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How ‘The Guilty’ Sound Team Retrofitted a High-Tech Zoom Call to Make the Jake Gyllenhaal Thriller

The claustrophobic thriller from Antoine Fuqua (”The Equalizer“) was made during a coronavirus wave in 2020, causing the audio team to think outside the (speaker) box

Jake Gyllenhaal is a one-man band in “The Guilty,” the airtight thriller in which the actor stars as an edgy LAPD cop doing a night shift at a 9-1-1 call center. The film’s cast also includes Riley Keough, Ethan Hawke, Peter Sarsgaard, Da’Vine Joy Randolph, and Paul Dano. However, all of them are never seen, only heard only as voices on the phone calls that Gyllenhaal’s character receives. 

Ordinarily, that whole supporting roster of voices would have been on the set with Gyllenhaal, off camera or in a different room, performing their role with the help of sophisticated audio equipment. But “The Guilty” (now streaming on Netflix) was filmed over 11 days in November of 2020, during California’s third wave of coronavirus cases and hospitalizations. Which meant that in order for Gyllenhaal to act the scenes in real time with his costars, the film’s sound design team needed to think outside the (speaker) box.

“Recording kits were built and sent out to 13 different actors,” supervising sound editor Mandell Winter explained to TheWrap. “A lot of the actors were in New York and Los Angeles, one person was even in Australia. They all got their kits from our production sound mixer Ed Novick, and then Ed and our sound utility team trained them up. A lot of them watched YouTube videos. And then right before each take, they’d say, ‘OK, now everybody at home, go ahead and press record.’” 

In essence, the whole voice cast was on a high-tech conference call with Gyllenhaal during the shoot. “But we all were clear,” Winter said, “that we were not making a film on Zoom. No, everybody is going to be away from the set, yet we were going to use our limitations in a way that works creatively.”

He continued, “Every single word went live through Jake’s headset so he could act in the moment with the different callers,” Winter said. “There’s a voicemail in the film that was pre-recorded, but everything that’s live onscreen was recorded live. Then we’d get these really long audio files sent to us. Sometimes we’d get 25 to 30 minute long takes.”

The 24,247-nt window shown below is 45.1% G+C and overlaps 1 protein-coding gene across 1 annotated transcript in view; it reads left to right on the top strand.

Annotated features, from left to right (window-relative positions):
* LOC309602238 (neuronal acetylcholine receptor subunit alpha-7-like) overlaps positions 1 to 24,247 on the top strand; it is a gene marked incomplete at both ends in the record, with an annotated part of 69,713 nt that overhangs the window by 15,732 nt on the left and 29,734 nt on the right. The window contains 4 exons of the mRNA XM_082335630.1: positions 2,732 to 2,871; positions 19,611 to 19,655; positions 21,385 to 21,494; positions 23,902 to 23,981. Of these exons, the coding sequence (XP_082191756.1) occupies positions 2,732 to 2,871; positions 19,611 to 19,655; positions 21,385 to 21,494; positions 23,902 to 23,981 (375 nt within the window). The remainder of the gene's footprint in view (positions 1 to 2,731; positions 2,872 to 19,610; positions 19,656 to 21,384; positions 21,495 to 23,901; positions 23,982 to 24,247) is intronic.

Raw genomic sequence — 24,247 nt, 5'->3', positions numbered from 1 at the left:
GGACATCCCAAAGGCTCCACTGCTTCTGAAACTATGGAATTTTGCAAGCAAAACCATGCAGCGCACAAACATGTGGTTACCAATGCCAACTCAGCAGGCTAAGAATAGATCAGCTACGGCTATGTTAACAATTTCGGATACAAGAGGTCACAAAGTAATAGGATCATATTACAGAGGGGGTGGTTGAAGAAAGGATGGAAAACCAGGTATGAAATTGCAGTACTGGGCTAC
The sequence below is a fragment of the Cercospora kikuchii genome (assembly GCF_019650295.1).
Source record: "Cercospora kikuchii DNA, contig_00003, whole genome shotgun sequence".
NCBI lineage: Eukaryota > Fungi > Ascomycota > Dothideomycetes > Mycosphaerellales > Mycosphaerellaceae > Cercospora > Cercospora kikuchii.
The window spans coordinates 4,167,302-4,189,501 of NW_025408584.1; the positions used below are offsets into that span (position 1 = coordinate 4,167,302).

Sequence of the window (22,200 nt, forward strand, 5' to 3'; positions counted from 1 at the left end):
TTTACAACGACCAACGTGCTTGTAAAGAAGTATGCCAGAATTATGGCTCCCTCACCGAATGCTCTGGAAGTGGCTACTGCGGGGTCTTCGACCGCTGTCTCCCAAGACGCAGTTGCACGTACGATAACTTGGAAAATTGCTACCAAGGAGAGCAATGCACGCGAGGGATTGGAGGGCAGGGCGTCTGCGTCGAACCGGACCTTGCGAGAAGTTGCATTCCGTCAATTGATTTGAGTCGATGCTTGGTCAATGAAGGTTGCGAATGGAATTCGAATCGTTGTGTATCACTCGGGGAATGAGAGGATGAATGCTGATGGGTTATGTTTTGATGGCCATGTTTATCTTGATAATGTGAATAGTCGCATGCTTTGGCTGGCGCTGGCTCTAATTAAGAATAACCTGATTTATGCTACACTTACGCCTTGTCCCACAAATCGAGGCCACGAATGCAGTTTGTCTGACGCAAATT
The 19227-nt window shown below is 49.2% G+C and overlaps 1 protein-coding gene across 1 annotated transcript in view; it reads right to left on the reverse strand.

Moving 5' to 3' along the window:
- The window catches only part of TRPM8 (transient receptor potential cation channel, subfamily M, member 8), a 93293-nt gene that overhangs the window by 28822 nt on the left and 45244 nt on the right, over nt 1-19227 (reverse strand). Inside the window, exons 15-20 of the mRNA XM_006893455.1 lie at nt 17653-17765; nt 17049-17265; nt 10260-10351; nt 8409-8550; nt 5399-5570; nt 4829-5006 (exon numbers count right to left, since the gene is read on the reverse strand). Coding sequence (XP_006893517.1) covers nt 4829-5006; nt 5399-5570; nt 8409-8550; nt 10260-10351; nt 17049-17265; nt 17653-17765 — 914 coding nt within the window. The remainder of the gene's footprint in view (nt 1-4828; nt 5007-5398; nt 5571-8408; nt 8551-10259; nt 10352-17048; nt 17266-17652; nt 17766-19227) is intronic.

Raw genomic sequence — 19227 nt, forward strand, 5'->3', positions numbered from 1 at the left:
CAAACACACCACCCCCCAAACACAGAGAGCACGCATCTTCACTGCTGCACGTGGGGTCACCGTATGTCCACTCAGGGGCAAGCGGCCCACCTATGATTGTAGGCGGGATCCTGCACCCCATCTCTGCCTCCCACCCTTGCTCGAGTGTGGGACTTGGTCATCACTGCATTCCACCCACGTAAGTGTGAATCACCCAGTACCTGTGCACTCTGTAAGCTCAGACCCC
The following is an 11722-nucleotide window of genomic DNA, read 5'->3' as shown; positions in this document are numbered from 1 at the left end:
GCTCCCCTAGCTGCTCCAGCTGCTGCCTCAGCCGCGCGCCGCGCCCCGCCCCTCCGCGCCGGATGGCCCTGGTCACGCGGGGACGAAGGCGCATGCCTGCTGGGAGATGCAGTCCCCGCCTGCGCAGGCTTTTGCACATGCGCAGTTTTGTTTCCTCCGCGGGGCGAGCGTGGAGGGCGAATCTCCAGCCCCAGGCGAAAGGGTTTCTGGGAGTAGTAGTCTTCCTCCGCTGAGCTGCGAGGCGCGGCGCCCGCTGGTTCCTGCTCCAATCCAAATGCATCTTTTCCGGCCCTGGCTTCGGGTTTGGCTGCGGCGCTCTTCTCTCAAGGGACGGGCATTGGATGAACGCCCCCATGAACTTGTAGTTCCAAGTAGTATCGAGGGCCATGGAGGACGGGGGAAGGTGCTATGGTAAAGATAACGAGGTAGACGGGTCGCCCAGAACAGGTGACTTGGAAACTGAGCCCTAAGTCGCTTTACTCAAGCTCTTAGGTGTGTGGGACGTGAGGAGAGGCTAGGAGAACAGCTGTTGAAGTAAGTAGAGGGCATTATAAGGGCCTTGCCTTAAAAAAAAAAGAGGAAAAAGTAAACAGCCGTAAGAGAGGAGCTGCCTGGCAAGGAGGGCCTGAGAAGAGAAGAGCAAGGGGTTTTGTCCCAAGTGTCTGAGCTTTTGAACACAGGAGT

And the audio files, though expertly recorded, were not always in the most ideal shape. “People were at home, so we were bound to hear things going on,” Winter said. “On one call, I could hear road construction outside of the actor’s house. There were random dog barks. The script called for a lot of sonic detail on the other side of the phone, but not always this or that kind of sonic detail.”

The task was then taken up by the film’s re-recording mixer David Esparza, who stripped out layers of background noise from the audio files, and then added sonic details to give a richness of place to each call. Or poverty, in the case of one caller.

“In one scene, the very slight sound of a floor creaking was used to suggest that the person on the phone was living in a dilapidated house,” Esparza told TheWrap. “And there was more crackle on the phone because it was a landline with a loose connection to the wall. [Director] Antoine Fuqua loves all those little tiny details. At one point, I got a note that he wanted to hear on the phone call the squeak of a police officer’s gunbelt as he entered a room. All those elements are used to craft the environment and the reality.”

Esparza took a hands-on approach to “world-izing” the offscreen events in the film. “There’s a scene where a cell phone is placed inside the glovebox of a van. So I just stuck my phone in a glovebox, put another phone on speaker with a microphone next to it, and recorded. When the vehicle was moving, there’s a very low-grade rumble in the connection, and you can actually kind of feel it, the vibration, on the phone line.”

The soundman said with a laugh that little yelps and squeaks from his own life can be heard in “The Guilty”: “My dog makes it into every film I work on, just about, including this one. My doors hinges do as well.” But he pointed out that there is also a huge advantage to the absence of sonic layers, known colloquially as “futz.”

“There were a couple times on this movie, especially as the story gains momentum, where we would remove the futz in order to generate more sympathy with a character. It’s fascinating, but when you can hear the full bandwidth of someone’s voice, you often care about them more.”

Winter added that it’s the non-showy role of sound designers that can give a film like “The Guilty” an extra sense of reality and power. “We’re invisible artists. We want our sound to glue so seamlessly with the image that people don’t perceive it as two separate things.”